In August. 1907, John Arthur Richards left South London for Maryport. It was a sad time for us all, and I regretted not being able to accompany him. Yet I did not like the idea of leaving the dear people, and I also felt it a duty to remain in the Southwark Diocese. The new Vicar was the Rev. F. H. Taylor, from Maryport, Cumberland, who also wished me to remain in the parish. Nothing special occurred during his Vicariate, except that I married Miss Eleanor Austin in November, 1907, and the following was written in the Parish Magazine:
“At a large gathering of parishioners, the Vicar presented to Mr. Ehrmann on the occasion of his marriage a handsome Communion Service as a token of the affection and esteem in which he is held by the people of S. Bartholomew’s.” A warm welcome was also extended to my wife.
At this time the Pan-Anglican Congress took place. Not many people will say that it was a great success! This parish received much financial help and a great deal of kindness from friends in Reigate. Merstham, etc., some of whom were District Visitors in the parish.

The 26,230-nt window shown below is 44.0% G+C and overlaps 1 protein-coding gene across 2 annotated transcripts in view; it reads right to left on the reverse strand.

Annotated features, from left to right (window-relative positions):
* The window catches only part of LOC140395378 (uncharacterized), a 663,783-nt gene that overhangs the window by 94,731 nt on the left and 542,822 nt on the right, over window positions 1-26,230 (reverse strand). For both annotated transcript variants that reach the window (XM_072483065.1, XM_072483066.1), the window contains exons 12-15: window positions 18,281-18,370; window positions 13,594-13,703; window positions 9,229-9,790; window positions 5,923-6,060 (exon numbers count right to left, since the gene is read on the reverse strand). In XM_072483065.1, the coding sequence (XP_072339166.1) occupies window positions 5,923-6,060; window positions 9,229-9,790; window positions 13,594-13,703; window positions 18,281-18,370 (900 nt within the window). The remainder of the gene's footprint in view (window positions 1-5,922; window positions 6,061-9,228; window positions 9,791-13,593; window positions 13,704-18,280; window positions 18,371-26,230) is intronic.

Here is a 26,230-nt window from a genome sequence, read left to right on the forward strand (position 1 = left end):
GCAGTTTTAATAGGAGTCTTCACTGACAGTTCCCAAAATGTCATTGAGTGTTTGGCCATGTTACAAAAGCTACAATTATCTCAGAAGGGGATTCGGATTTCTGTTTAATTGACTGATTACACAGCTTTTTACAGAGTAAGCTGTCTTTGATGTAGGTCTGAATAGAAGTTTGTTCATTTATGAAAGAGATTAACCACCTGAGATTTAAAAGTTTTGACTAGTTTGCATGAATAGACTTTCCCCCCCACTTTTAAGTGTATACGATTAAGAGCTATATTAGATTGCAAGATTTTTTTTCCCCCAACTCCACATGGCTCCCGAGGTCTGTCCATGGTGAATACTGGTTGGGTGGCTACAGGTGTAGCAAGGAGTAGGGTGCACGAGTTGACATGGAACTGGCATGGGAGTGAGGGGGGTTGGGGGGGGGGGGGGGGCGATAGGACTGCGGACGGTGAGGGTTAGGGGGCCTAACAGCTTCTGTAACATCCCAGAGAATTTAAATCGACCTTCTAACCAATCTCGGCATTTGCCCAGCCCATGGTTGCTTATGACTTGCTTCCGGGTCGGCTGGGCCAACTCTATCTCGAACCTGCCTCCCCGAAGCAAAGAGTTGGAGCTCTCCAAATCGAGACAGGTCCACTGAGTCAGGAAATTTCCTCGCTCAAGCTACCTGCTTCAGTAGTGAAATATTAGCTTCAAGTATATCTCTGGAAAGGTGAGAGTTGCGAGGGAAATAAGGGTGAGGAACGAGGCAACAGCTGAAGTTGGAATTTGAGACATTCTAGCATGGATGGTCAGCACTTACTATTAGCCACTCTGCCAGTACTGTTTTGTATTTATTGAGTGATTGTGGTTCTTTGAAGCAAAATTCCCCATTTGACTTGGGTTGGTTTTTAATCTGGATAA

Mr. Taylor’s vicariate did not last long for he left in the early part of 1909.
Two matters may be of interest. The one is that every year a most successful and well-organised “Fancy Fair” was held in the Parish Room, which helped to provide funds for the Church, and the A.C.S. generously paid my whole stipend, through the good offices of the late Canon Paul Petit. The other matter was that Mr. Taylor, who was away from the parish on Maundy Thursday morning. 1908, wrote to me that he would not be back till Easter Day, and would I give an address (Holy Communion Preparation) [p 22] that evening, and also conduct the Three Hours’ Devotions the next day, which was Good Friday. I had never done anything of the kind before, but he added that if I liked I might close the Church. Of course, that was unthinkable, and I tried to do my best, sitting up nearly all night on Maundy Thursday to make some notes. I believe all went off moderately well, but it was indeed an ordeal. For several years I was a manager of the L.C.C. Schools in the district.
The new Vicar, Rev. W, F. Deey, who came from Carshalton, seemed to show little approval of what had previously been built up in the parish, and, on his first Sunday, he wore coloured vestments at the Holy Eucharist without a word of explanation to the people. This upset them very much, and I was not surprised. I remained with him as long as possible, but in 1910 I left Bermondsey, still winding up the affairs of the Co-operative Bank. Thus my work at S. Bartholomew’s extended over five years, and I had three Vicars during that time. It was rather unusual for an assistant curate to be the permanent priest!
I must not forget to mention the valuable work done for many years here by Mr. T. J. Hollands and his sister. Mr. Hollands is now a Canon of the Scottish Episcopal Church and Rector of Laurencekirk.